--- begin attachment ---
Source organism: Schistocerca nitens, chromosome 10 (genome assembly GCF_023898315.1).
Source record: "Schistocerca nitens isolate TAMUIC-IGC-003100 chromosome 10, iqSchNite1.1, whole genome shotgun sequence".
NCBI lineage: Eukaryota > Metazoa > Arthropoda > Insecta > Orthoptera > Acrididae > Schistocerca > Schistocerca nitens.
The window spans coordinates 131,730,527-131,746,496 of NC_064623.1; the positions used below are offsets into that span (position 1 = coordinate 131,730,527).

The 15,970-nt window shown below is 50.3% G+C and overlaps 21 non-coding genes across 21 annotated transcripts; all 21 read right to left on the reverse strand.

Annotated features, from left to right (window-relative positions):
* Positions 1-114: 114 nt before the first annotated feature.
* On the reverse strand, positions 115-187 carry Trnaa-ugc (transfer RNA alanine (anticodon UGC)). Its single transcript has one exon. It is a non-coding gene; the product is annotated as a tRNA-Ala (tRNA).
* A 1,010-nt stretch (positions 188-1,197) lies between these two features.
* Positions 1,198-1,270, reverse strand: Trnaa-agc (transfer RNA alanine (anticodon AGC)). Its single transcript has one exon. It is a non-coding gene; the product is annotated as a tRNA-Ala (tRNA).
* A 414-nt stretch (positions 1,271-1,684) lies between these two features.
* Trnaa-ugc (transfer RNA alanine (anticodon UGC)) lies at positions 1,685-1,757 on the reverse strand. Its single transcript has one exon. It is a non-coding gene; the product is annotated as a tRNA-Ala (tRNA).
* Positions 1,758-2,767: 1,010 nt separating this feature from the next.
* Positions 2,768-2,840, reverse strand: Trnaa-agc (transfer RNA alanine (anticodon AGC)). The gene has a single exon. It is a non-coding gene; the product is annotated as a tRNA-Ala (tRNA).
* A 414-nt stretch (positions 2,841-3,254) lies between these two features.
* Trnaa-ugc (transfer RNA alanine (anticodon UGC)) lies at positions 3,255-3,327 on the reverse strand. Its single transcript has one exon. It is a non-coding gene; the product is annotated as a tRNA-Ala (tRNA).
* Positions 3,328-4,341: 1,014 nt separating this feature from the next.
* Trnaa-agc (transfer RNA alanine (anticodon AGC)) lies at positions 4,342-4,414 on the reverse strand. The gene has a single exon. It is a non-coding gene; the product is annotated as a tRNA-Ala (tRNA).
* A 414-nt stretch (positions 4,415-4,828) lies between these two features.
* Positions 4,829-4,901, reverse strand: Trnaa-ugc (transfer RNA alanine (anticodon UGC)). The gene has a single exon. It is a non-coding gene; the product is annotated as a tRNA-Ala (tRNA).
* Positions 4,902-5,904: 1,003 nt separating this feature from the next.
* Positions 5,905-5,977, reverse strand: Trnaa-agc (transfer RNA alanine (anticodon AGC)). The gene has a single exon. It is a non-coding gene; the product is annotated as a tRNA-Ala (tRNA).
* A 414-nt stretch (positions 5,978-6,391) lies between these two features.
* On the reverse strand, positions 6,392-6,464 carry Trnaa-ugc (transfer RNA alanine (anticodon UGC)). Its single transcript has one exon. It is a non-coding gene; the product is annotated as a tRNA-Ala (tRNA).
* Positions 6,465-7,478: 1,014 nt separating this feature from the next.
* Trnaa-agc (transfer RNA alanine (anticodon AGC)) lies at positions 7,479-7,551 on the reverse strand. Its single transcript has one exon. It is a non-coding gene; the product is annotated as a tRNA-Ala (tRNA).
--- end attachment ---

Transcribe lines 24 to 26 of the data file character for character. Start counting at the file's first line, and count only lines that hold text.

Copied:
* On the reverse strand, positions 6,392-6,464 carry Trnaa-ugc (transfer RNA alanine (anticodon UGC)). Its single transcript has one exon. It is a non-coding gene; the product is annotated as a tRNA-Ala (tRNA).
* Positions 6,465-7,478: 1,014 nt separating this feature from the next.
* Trnaa-agc (transfer RNA alanine (anticodon AGC)) lies at positions 7,479-7,551 on the reverse strand. Its single transcript has one exon. It is a non-coding gene; the product is annotated as a tRNA-Ala (tRNA).